Is the name "Soylent" already copyrighted or trademarked?


Copyright isn’t relevant here – copyright is about copying works, not names. Trademark wouldn’t even really be an issue with respect to the original book!_Make_Room!

and movie

I don’t think, because trademark is about avoiding confusion in the marketplace, and nobody is going to confuse Soylent the food with Soylent Green the movie (as in, think they are literally the same entity). And apparently @rob registered a trademark for it already, so we should be all set. (IANAL.)

Marketing wise, I think it’s a friggin’ awesome name. It’s universally known, communicates lots of correct ideas instantly, and the incorrect ideas (it’s not people, and it’s not from a dystopian nightmare) make for good talking points.


Don’t think the name is changing since Rob’s filed for a trademark on it. :smiley:


There is no copyright issue.


Not sure how the whole law thing works for you Americans, but it looks to me like Soylent green is only trademarked for cookies, sweets etc, not as a shake.

Also, there is Rob’s own trademark anyways, though that application seems to be still in progress.

I wouldn’t be worried so


These people have stolen their company and product names from someone else’s copyrighted intellectual property, with the VERY clear intent of using the popularity of that IP for their own financial gain.

As the previous poster said “I doubt there would be as much interest if he had named it Rob’s Meal Replacement Powder.” That’s precisely the point! The fact that they cannot come up with an interesting name, does not mean it’s OK to steal someone else’s IP to make money.

And the fact that he has supposedly “registered” a trademark is irrelevant. misleading and dishonest. He may have APPLIED for a trademark, but that is not the same as having obtained one - a process that takes CONSIDERABLY longer than the couple of months since this all emerged.

Investors need to beware!


Actually, Rob idly chose the name Soylent for his first experimental, non-food meal, and the name then stuck.

Furthermore, there is an application for a trademark, then there’s honesty about the name. If the application becomes rejected, then the company will have to choose a different one. End of story.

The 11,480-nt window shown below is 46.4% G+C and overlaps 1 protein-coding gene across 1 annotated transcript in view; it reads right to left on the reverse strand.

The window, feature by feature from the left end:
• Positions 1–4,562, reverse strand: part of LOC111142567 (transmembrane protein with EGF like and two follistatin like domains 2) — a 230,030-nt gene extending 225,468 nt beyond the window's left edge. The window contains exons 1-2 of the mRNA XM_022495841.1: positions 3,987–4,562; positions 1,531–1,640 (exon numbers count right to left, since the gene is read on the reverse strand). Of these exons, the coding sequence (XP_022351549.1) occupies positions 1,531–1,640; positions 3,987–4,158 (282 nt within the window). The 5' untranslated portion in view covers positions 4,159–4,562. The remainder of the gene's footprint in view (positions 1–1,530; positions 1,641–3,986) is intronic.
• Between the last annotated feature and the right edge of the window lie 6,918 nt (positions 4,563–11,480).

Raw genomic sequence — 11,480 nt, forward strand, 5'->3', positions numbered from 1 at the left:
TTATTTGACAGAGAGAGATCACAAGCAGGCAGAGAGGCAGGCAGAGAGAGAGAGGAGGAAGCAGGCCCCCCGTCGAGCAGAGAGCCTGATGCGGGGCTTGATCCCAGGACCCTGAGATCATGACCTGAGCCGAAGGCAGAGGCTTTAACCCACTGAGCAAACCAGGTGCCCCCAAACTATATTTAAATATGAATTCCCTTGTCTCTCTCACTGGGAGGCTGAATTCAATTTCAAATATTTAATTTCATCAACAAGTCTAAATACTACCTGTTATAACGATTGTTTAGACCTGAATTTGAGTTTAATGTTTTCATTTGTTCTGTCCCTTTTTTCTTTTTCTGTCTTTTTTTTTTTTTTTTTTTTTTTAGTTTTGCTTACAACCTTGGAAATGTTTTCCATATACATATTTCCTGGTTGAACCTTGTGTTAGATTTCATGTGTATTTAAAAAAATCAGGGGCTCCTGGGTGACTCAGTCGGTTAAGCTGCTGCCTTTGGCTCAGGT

Everything is legal and honest so far.

And if you continue to think that Rob’s doing wrong, you may need to go out there and get a life.


And the fact that he has supposedly “registered” a trademark is
irrelevant. misleading and dishonest. He may have APPLIED for a
trademark, but that is not the same as having obtained one - a process
that takes CONSIDERABLY longer than the couple of months since this
all emerged.

MGM does not have a trademark on “Soylent Green,” someone else does but it appears to have been suspended per CuriousBen’s link.

Regardless, the USPTO will sort this all out when they either approve or reject Rob’s application. Personally I do not like the name, but I think a lot of older people who may remember the movie from before I was born will likely have a quick laugh at it and realize it is not really made from people. You know what that is? An easy way to get someone to look twice: try doing that in any market that is saturated already: food, laundry detergent, even automobiles.

Personally, I am waiting for this to make its entry on the market and have major news outlets pick this up. I think more important than the name or company behind it is having licensed physicians back it up, which is what the media will likely focus on. If someone with a bunch of letters after their name can vouch for it, I think this could literally explode and make a huge impact, literally catching the big food companies with their pants down.


The name stuck because people know it ffrom somewhere else. ie it is stolen.

Yes there is an application for a trademark, which may be denied. That is something of which investors need to be aware.

“Get a life” is not a legal argument that will get you very far.


If you really need to know, the name “Soylent” comes from a minor plot device included into the 1966 novel “Make room! Make room!” by Harry Harrison. MGM then bought the movie rights over the novel and made “Soylent Green” into the focus of the story.

Last time I checked, that information wasn’t only publicly available, but broadly known.
If you didn’t know it, that may have to do with your account only being three days old.

It is not a legal argument: is moral advice. And considering that you keep demonizing the actions of Rob and Co without quoting the law that you so dearly want to uphold, and specially when Rob and Co aren’t doing anything wrong, I am convinced that you are nothing but a troll.
Thus, trolls like you should learn to accept advice and stop making themselves into laughingstock.


Unfortunately, I will have to remove @danielp359’s comment based on its use of bad language. I will address his concerns though:

The USPTO has granted the Trademark, here is the information:

Serial Number: 85855749
Filing Date: 2/21/2013

Classification Information

International Class Code: 005
US Class Codes: 006, 018, 044, 046, 051, 052
Primary Class: Pharmaceutical and veterinary preparations; sanitary preparations for medical purposes; dietetic substances adapted for medical use, food for babies; plasters, materials for dressings; material for stopping teeth, dental wax; disinfectants; preparations for destroying vermin; fungicides, herbicides.
Class Status: Active

Our investors love us!

They wrote about us on their blog!
And have tweeted about us many times!

SelfStarter is MIT Licensed and Open-Source

Learn more here:
If you think it’s janky, commit improvements to the GitHub repo!

Hope that addresses everything!